Regarding the outcomes of communism, we know now that in 100 years, regimes inspired by Marxism killed 100 million people. Ocáriz mentions some of them, such as those murdered by the Cheka (or Tcheka, precursor of the KGB) between 1917 and 1921. At the time those documented deaths amounted to 1,760,000. He writes that they “included 25 bishops, 1,200 priests, 20,000 public servants and 815,000 farmers. The numbers of those killed grew under Stalin, and amounted to 8 million in Ukraine alone.”
Few people remember, or sufficiently emphasize, that in many cases Marxists came to power by capturing social democratic parties. That was name of the political party taken over by Lenin. Their strategy is to hide their real colors for some time. Fidel Castro and Venezuelan Hugo Chávez hid part of their goals. Ocáriz wrote: “In order to create confidence among the bourgeois, Marxism – in addition to the alliances that it might consider useful – will present itself as an unflinching, hardcore defender of democracy, of freedom of association and speech, etc.” A segment of the libertarian movement finds it natural to form alliances with this new left. Once in power, communist and socialists believe it is consistent to abolish or redefine these rights.
While Marxists of the recent past failed to implement their entire agenda, they are winning in some areas. Atheism is growing in most of the West. They were also globalizers, as Ocáriz says: “[Gradually], as with Marxism-Leninism, or all at once as Trotsky dreamed, who long ago . . . argued that nation-states are barriers ‘to the development of productive forces.’” But the relativism and materialism produced by certain rationalist views were supposed to lead not to a Marxist utopia but to a “perfectly bourgeois” society. Are we there yet? By some reactions in major Western countries it seems that the culture war is not over yet. But both the left and some libertarians (who object to being labeled as “right”) find common ground in a “bourgeois” world, which they push with different tactics and with different goals.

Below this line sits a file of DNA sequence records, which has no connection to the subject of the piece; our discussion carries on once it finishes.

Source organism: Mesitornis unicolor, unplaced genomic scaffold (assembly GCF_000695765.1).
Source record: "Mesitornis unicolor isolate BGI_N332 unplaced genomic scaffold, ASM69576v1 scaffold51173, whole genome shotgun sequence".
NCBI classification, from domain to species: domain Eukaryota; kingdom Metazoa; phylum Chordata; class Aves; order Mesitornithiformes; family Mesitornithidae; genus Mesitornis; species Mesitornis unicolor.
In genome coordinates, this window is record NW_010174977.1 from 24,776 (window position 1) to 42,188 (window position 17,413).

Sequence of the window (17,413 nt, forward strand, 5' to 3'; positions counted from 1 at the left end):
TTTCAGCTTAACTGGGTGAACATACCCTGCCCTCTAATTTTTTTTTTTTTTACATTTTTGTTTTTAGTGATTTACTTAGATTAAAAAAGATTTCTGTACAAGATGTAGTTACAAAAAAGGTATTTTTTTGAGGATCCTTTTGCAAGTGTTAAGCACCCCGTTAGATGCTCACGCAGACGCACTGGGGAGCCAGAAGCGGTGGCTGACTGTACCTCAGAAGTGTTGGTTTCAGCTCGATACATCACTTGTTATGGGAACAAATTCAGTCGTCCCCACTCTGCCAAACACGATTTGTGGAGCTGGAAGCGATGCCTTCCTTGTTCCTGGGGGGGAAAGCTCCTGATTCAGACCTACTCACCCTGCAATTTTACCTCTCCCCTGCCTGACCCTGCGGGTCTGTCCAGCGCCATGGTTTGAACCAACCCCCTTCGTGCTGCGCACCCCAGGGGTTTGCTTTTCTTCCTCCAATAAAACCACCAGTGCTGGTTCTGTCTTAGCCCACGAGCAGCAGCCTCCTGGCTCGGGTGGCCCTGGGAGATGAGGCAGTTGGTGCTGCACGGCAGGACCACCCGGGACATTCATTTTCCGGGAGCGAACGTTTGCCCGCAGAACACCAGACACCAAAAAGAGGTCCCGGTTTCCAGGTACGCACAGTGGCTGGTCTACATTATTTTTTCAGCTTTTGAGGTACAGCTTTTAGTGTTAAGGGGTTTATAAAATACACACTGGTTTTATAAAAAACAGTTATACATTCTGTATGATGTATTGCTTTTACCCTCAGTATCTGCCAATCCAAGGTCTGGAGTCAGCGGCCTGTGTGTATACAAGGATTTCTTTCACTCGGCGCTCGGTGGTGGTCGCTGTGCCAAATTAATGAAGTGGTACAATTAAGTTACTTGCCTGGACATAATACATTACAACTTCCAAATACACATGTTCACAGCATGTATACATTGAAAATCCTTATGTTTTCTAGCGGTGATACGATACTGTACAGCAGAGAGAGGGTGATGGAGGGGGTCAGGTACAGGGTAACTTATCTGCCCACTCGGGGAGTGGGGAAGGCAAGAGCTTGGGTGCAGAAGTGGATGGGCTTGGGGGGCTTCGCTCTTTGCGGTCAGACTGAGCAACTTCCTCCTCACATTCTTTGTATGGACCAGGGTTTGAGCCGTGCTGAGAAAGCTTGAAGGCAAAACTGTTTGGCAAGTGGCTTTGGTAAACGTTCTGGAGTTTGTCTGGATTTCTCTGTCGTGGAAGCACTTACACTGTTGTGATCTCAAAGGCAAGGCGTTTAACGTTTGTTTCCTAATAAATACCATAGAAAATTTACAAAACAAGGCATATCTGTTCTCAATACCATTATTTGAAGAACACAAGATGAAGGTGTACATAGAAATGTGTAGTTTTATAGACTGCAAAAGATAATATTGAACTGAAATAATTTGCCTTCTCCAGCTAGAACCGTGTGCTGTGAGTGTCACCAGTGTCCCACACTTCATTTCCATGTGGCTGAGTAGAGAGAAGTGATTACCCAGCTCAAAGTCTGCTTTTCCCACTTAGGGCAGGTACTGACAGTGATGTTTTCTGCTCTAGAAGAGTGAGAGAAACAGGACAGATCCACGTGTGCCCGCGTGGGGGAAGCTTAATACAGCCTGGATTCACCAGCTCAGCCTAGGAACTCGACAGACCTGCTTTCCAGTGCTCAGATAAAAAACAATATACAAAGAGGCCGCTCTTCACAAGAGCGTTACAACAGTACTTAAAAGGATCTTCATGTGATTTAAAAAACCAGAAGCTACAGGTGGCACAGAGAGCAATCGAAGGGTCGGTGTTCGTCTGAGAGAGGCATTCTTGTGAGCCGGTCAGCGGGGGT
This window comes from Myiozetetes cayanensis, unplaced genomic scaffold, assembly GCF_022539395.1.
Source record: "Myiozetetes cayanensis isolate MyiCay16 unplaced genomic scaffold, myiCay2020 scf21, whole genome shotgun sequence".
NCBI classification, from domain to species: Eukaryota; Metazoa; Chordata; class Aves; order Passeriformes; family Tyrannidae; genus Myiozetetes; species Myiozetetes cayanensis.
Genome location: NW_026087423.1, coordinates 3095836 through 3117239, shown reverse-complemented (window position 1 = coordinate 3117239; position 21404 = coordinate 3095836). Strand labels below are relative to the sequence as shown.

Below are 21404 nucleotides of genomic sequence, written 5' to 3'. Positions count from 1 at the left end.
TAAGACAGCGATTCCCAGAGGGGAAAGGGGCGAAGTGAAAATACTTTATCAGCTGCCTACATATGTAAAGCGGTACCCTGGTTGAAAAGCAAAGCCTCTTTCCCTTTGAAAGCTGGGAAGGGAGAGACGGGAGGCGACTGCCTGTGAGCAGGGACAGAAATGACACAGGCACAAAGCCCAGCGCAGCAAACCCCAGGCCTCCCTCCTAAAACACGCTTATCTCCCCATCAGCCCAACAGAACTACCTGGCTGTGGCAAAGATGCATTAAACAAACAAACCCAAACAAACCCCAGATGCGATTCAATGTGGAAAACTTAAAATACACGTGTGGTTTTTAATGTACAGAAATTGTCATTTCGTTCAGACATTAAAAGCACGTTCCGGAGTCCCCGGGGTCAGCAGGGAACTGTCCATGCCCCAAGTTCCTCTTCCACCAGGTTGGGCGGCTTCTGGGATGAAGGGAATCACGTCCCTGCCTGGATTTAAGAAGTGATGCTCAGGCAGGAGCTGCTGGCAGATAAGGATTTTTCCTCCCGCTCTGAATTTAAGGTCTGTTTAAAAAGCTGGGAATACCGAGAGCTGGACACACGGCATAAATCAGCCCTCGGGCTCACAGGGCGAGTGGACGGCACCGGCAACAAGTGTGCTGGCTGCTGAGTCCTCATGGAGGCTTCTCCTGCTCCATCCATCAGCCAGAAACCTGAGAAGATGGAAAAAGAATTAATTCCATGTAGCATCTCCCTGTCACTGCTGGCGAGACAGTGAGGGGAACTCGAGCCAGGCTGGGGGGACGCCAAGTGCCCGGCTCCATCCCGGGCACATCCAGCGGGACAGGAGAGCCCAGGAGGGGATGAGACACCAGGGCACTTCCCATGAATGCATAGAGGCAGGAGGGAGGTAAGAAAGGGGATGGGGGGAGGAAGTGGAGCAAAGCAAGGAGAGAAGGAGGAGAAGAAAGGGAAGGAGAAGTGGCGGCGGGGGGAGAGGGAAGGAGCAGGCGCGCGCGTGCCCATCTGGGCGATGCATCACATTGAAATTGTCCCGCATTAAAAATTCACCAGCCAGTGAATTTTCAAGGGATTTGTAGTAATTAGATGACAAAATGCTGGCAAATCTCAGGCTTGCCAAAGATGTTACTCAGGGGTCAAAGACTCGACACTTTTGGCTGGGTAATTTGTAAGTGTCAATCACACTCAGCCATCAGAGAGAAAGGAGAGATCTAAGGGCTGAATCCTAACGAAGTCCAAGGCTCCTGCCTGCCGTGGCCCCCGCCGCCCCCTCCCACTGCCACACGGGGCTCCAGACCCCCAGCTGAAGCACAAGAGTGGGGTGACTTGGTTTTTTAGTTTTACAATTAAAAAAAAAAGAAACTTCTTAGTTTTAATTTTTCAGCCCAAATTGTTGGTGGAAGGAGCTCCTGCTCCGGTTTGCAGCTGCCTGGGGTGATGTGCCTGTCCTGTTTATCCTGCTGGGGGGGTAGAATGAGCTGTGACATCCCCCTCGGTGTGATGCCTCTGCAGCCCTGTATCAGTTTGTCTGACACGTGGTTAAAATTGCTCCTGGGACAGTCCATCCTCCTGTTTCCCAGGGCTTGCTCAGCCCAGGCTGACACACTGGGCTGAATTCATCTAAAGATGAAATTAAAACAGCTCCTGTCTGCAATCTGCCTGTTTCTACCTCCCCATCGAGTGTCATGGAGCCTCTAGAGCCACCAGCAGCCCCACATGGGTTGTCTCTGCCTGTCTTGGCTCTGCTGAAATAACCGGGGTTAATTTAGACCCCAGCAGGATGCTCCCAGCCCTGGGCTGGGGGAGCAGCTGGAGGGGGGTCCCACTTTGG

When Ocáriz wrote his introduction to Marxism he was just a young priest. He is now the “Prelate,” or highest authority, of Opus Dei, a Roman Catholic organization with more than 90,000 members, most of whom are laity. As members enjoy freedom of opinion in political and economic matters, I can’t expect him to write an introduction to “cultural Marxism” or to “21st-century socialism.” But I certainly hope that some with similar authority and knowledge, or talented Jesuits like the late Menéndez Ureña, will write such books that clarify non-Marxist socialism and the threats it poses for a free society today.
Alejandro A. Chafuén es Dr. En Economía por el International College de California. Licenciado en Economía, (UCA), es miembro del comité de consejeros para The Center for Vision & Values, fideicomisario del Grove City College, y presidente de la Atlas Economic Research Foundation. Se ha desempeñado como fideicomisario del Fraser Institute desde 1991. Fue profesor de ESEADE. Síguelo en @Chafuen